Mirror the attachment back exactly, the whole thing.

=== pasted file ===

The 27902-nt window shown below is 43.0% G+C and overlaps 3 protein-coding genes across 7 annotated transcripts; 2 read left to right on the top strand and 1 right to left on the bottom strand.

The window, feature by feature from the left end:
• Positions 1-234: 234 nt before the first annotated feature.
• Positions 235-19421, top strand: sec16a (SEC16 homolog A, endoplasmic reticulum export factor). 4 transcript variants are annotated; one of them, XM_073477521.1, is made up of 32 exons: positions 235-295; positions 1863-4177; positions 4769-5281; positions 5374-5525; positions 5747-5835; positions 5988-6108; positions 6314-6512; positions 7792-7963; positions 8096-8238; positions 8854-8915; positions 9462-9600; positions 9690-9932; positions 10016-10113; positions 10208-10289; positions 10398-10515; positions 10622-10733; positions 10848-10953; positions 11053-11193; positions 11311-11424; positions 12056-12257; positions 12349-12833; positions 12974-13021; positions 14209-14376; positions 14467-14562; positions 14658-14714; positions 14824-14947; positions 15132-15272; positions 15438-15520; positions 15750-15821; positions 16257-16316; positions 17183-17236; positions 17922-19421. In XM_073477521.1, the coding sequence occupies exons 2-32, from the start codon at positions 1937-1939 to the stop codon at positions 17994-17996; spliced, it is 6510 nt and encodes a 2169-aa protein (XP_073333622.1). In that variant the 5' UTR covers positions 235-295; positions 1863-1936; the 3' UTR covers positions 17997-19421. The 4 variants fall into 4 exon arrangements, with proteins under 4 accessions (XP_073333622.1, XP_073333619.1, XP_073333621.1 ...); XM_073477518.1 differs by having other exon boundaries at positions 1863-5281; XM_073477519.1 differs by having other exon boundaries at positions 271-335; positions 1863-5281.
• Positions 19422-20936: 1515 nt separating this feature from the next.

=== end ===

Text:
The 27902-nt window shown below is 43.0% G+C and overlaps 3 protein-coding genes across 7 annotated transcripts; 2 read left to right on the top strand and 1 right to left on the bottom strand.

The window, feature by feature from the left end:
• Positions 1-234: 234 nt before the first annotated feature.
• Positions 235-19421, top strand: sec16a (SEC16 homolog A, endoplasmic reticulum export factor). 4 transcript variants are annotated; one of them, XM_073477521.1, is made up of 32 exons: positions 235-295; positions 1863-4177; positions 4769-5281; positions 5374-5525; positions 5747-5835; positions 5988-6108; positions 6314-6512; positions 7792-7963; positions 8096-8238; positions 8854-8915; positions 9462-9600; positions 9690-9932; positions 10016-10113; positions 10208-10289; positions 10398-10515; positions 10622-10733; positions 10848-10953; positions 11053-11193; positions 11311-11424; positions 12056-12257; positions 12349-12833; positions 12974-13021; positions 14209-14376; positions 14467-14562; positions 14658-14714; positions 14824-14947; positions 15132-15272; positions 15438-15520; positions 15750-15821; positions 16257-16316; positions 17183-17236; positions 17922-19421. In XM_073477521.1, the coding sequence occupies exons 2-32, from the start codon at positions 1937-1939 to the stop codon at positions 17994-17996; spliced, it is 6510 nt and encodes a 2169-aa protein (XP_073333622.1). In that variant the 5' UTR covers positions 235-295; positions 1863-1936; the 3' UTR covers positions 17997-19421. The 4 variants fall into 4 exon arrangements, with proteins under 4 accessions (XP_073333622.1, XP_073333619.1, XP_073333621.1 ...); XM_073477518.1 differs by having other exon boundaries at positions 1863-5281; XM_073477519.1 differs by having other exon boundaries at positions 271-335; positions 1863-5281.
• Positions 19422-20936: 1515 nt separating this feature from the next.